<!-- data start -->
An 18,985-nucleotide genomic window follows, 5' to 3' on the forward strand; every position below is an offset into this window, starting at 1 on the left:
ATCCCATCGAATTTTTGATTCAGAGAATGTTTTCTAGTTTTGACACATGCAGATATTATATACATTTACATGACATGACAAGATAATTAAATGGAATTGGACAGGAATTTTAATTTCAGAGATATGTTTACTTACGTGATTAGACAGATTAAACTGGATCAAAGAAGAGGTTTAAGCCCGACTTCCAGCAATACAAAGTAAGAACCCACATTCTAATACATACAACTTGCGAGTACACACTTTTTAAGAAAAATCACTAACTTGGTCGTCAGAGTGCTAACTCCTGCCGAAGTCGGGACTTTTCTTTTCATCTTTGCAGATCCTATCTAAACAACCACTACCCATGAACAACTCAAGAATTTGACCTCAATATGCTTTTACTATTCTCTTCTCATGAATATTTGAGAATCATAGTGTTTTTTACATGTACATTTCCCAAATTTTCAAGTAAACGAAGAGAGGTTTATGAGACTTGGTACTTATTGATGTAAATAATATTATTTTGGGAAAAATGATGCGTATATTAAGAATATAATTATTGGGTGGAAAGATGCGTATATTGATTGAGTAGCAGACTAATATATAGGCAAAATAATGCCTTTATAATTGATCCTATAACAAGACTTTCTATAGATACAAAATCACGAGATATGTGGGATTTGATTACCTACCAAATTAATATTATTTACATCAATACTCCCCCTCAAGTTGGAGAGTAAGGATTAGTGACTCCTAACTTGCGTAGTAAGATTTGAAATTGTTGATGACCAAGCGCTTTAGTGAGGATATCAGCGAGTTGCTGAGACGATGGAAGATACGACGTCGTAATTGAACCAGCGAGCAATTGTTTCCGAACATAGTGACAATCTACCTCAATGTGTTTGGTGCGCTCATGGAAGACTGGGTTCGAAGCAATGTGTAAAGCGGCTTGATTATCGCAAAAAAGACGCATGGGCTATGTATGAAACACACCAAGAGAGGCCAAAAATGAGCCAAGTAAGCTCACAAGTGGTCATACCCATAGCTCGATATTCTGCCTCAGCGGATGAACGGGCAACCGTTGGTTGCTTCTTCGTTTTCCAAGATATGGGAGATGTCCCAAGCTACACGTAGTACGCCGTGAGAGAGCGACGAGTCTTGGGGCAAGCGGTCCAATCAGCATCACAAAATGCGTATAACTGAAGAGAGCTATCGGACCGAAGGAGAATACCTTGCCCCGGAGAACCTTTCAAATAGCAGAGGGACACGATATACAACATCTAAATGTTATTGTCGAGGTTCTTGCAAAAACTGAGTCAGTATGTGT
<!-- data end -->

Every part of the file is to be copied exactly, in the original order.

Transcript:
An 18,985-nucleotide genomic window follows, 5' to 3' on the forward strand; every position below is an offset into this window, starting at 1 on the left:
ATCCCATCGAATTTTTGATTCAGAGAATGTTTTCTAGTTTTGACACATGCAGATATTATATACATTTACATGACATGACAAGATAATTAAATGGAATTGGACAGGAATTTTAATTTCAGAGATATGTTTACTTACGTGATTAGACAGATTAAACTGGATCAAAGAAGAGGTTTAAGCCCGACTTCCAGCAATACAAAGTAAGAACCCACATTCTAATACATACAACTTGCGAGTACACACTTTTTAAGAAAAATCACTAACTTGGTCGTCAGAGTGCTAACTCCTGCCGAAGTCGGGACTTTTCTTTTCATCTTTGCAGATCCTATCTAAACAACCACTACCCATGAACAACTCAAGAATTTGACCTCAATATGCTTTTACTATTCTCTTCTCATGAATATTTGAGAATCATAGTGTTTTTTACATGTACATTTCCCAAATTTTCAAGTAAACGAAGAGAGGTTTATGAGACTTGGTACTTATTGATGTAAATAATATTATTTTGGGAAAAATGATGCGTATATTAAGAATATAATTATTGGGTGGAAAGATGCGTATATTGATTGAGTAGCAGACTAATATATAGGCAAAATAATGCCTTTATAATTGATCCTATAACAAGACTTTCTATAGATACAAAATCACGAGATATGTGGGATTTGATTACCTACCAAATTAATATTATTTACATCAATACTCCCCCTCAAGTTGGAGAGTAAGGATTAGTGACTCCTAACTTGCGTAGTAAGATTTGAAATTGTTGATGACCAAGCGCTTTAGTGAGGATATCAGCGAGTTGCTGAGACGATGGAAGATACGACGTCGTAATTGAACCAGCGAGCAATTGTTTCCGAACATAGTGACAATCTACCTCAATGTGTTTGGTGCGCTCATGGAAGACTGGGTTCGAAGCAATGTGTAAAGCGGCTTGATTATCGCAAAAAAGACGCATGGGCTATGTATGAAACACACCAAGAGAGGCCAAAAATGAGCCAAGTAAGCTCACAAGTGGTCATACCCATAGCTCGATATTCTGCCTCAGCGGATGAACGGGCAACCGTTGGTTGCTTCTTCGTTTTCCAAGATATGGGAGATGTCCCAAGCTACACGTAGTACGCCGTGAGAGAGCGACGAGTCTTGGGGCAAGCGGTCCAATCAGCATCACAAAATGCGTATAACTGAAGAGAGCTATCGGACCGAAGGAGAATACCTTGCCCCGGAGAACCTTTCAAATAGCAGAGGGACACGATATACAACATCTAAATGTTATTGTCGAGGTTCTTGCAAAAACTGAGTCAGTATGTGT